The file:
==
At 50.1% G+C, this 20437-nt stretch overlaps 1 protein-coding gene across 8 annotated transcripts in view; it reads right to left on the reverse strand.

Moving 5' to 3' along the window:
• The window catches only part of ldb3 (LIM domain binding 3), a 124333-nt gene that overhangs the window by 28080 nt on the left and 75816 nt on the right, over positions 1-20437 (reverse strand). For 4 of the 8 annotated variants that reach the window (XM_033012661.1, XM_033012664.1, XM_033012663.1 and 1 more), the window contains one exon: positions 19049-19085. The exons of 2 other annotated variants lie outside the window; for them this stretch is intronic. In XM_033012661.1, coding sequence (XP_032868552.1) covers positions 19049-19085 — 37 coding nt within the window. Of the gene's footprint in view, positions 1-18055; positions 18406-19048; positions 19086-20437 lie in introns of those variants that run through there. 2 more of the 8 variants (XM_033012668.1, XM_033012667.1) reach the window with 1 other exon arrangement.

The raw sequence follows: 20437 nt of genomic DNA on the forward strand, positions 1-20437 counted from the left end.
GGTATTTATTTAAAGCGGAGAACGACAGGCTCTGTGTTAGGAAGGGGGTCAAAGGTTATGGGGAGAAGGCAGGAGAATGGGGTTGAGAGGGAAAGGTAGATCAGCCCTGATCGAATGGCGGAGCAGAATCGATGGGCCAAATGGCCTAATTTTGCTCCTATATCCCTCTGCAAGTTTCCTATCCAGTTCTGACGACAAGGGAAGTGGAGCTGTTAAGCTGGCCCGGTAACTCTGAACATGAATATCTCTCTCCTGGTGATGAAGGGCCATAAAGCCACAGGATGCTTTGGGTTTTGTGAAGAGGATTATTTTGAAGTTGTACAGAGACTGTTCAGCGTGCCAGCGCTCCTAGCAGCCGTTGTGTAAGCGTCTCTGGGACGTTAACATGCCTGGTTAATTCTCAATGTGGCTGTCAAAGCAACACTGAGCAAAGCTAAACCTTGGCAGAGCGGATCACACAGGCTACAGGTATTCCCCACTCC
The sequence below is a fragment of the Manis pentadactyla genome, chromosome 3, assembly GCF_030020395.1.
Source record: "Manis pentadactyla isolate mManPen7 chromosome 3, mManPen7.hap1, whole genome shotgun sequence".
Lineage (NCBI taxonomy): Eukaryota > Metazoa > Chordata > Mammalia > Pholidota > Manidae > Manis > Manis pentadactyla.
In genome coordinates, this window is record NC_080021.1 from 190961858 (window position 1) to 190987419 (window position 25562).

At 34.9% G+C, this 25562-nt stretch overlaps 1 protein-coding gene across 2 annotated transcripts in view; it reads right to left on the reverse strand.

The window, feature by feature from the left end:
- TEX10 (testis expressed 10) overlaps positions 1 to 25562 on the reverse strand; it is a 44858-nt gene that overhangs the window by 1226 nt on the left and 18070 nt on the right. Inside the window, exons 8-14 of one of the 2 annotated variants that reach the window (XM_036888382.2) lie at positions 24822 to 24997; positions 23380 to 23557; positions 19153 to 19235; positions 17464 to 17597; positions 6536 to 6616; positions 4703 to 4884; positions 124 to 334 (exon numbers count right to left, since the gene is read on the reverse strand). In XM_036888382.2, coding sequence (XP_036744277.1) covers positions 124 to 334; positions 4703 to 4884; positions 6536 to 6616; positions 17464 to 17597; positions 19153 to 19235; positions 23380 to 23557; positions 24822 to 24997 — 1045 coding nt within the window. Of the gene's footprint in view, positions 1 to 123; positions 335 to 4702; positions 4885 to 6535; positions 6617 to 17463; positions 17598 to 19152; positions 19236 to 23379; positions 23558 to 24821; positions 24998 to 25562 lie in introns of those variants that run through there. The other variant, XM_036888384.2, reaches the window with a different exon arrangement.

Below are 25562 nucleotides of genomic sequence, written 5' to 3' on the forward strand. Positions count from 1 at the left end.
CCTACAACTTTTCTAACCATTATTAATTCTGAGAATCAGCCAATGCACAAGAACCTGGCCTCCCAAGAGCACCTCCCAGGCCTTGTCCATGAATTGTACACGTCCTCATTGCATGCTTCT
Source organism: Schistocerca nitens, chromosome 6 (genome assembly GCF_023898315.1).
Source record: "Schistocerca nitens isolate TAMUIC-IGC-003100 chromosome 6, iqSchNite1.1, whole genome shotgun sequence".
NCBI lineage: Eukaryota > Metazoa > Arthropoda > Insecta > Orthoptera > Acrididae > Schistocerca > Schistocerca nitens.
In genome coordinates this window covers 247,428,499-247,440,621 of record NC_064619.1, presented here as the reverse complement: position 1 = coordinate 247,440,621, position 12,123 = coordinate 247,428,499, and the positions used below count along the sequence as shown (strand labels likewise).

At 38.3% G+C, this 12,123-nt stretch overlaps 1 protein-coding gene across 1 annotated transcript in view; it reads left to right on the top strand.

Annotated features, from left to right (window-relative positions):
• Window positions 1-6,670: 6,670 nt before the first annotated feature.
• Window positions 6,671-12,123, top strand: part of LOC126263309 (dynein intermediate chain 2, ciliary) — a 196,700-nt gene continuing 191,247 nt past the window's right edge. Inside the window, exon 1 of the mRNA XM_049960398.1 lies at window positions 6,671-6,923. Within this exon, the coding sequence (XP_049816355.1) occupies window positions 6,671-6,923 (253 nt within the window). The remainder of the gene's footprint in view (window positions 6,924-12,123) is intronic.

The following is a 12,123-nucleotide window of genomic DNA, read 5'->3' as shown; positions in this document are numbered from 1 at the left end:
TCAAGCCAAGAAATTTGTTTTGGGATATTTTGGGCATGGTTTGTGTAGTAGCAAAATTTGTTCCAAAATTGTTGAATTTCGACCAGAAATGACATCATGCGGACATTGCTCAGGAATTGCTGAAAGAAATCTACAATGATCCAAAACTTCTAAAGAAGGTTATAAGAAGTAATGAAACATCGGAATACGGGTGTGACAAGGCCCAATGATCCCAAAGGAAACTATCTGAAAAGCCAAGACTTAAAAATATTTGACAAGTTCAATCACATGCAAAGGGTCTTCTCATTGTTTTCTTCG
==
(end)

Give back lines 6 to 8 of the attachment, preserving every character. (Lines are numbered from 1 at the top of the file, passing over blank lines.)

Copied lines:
The sequence below is a fragment of the Manis pentadactyla genome, chromosome 3, assembly GCF_030020395.1.
Source record: "Manis pentadactyla isolate mManPen7 chromosome 3, mManPen7.hap1, whole genome shotgun sequence".
Lineage (NCBI taxonomy): Eukaryota > Metazoa > Chordata > Mammalia > Pholidota > Manidae > Manis > Manis pentadactyla.